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North Dakota School Board Reinstates Pledge of Allegiance

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The Associated Press

Associated Press

FARGO, NORTH DAKOTA (AP) — The school board of North Dakota's most populous city made a decision Thursday to stop reciting the Pledge of Allegiance at its monthly meeting, and changed.

Seven of her nine members of the Fargo School Board, including four of her newcomers who took office in June, last week reversed previous board decrees. voted. months before the election. To member Seth Holden, who said the pledge does not align with the district's diversity and inclusion code, the new board does not include all faiths in the words "under God." Agreed.

North Dakota's Republican Governor Doug Burgum announced earlier this week that public schools and governing bodies will require people to recite it. Promoted a new law requiring that pledges be administered without Republican Rep. Pat Heinert, a retired county sheriff, has proposed sanctions on public commissions and commissions that do not require a patriotic oath.

Awkward emails and voicemails dominated Thursday's special meeting to review the vote. Nyamal Dey, a refugee fleeing war-torn Sudan, played a profane voicemail from a man who called her a slave, a racist and a Nazi. Several board members apologized to Day, the only black member of the board, for being the worst abused.

He said that to do so would be to give in to hatred. She paused for a few seconds before casting her only vote against to revive the pledge.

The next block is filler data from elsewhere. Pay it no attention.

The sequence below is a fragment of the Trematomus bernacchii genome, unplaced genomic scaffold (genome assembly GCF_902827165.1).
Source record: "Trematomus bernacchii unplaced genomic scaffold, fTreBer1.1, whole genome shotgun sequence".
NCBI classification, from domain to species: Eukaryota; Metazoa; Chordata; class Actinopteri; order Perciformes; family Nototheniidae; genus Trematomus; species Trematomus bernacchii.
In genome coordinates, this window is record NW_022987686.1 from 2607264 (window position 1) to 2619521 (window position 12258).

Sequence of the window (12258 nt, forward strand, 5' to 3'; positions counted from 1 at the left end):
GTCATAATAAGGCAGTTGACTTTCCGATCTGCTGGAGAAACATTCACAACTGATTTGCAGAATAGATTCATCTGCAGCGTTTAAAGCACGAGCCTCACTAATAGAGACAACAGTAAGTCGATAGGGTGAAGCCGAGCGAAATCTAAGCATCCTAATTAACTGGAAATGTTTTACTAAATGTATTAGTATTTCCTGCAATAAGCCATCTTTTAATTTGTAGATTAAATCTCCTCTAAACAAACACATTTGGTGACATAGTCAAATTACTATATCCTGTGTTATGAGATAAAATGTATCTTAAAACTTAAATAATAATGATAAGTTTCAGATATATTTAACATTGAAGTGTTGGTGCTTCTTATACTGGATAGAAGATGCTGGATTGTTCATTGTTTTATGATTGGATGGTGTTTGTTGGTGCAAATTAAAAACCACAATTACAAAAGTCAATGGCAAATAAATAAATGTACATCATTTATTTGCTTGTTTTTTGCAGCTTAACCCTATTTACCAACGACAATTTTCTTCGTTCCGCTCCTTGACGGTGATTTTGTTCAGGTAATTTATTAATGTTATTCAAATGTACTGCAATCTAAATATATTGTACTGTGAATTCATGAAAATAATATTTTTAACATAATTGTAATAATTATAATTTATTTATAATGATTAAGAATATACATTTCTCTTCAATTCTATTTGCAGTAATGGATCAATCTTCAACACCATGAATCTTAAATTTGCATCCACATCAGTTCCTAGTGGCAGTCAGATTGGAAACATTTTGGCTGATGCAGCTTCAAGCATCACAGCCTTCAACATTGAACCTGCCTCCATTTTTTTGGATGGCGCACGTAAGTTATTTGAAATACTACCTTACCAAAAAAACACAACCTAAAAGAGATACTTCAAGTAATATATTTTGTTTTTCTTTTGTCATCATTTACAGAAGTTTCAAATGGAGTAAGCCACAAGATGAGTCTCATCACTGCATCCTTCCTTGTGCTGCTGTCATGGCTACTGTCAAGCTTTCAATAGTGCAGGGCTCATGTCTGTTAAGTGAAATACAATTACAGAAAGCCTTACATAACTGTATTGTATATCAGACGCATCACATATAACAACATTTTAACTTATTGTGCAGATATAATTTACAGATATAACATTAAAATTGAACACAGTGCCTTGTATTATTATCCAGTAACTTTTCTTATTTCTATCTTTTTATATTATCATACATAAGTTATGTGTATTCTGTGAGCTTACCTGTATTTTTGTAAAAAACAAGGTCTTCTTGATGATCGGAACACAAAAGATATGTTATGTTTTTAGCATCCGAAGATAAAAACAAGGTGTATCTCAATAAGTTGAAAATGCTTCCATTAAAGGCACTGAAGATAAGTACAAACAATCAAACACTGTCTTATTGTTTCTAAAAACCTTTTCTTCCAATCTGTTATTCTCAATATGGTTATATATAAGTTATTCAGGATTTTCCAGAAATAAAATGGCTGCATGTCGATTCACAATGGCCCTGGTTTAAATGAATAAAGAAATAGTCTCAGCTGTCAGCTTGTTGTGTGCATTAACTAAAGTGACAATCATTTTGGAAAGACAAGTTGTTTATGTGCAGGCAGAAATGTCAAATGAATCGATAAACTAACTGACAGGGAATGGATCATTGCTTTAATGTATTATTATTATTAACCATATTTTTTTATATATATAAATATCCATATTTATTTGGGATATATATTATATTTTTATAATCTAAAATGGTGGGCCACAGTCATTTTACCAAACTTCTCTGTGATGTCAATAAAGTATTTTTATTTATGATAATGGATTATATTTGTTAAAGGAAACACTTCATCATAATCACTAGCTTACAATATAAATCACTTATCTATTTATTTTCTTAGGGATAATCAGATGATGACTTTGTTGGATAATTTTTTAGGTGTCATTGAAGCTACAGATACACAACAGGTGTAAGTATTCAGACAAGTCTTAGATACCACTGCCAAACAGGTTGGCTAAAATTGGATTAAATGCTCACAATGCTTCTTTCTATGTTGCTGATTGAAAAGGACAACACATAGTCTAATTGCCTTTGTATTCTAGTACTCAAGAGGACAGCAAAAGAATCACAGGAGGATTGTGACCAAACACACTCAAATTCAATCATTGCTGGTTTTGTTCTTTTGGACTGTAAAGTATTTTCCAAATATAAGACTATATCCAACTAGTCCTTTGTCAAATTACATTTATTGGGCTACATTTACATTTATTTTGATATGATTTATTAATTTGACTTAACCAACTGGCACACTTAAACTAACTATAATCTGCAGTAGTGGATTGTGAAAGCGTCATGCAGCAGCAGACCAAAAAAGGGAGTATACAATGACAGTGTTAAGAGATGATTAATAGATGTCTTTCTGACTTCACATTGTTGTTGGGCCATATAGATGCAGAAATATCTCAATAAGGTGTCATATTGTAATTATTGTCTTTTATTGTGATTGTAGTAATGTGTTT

"We will not reward children and students in our school district for acting in this way," Day said. "But please know that this moment will pass. Let's get back to what we have been chosen to do: find solutions to teacher shortages, mental health issues, and student academic performance."

Fargo City spokesman Greg Schildberger said police were "currently investigating several reports related to threats against at least three board members." .

Director Greg Clark said an analysis of angry messages found that he received less than 20% of messages from outside of Fargo. He admitted that his vote to take back the pledge was directly influenced by people he did not represent. I hope you can forgive me because I truly believe that is in the best interest of our school," Clark said. ``To get the school year off to a successful start, the chaos and threats must end.''

``I also worry about what the future holds for this board. Because we have to be prepared to be more heated than usual about the decisions we make," he said. , "because there may be recognition of success."

At a special meeting attended by about 20 citizens, the public was not allowed to comment on him. A handful of people applauded after the vote. One of them, Vietnam veteran David Hulklow, apologized to Day after the meeting.

"What did she do to her...they need to click," said Hulkrow, who was walking with a cane and a cast on her left lower leg. "If I had been angry, they would have been put in prison. That is no excuse."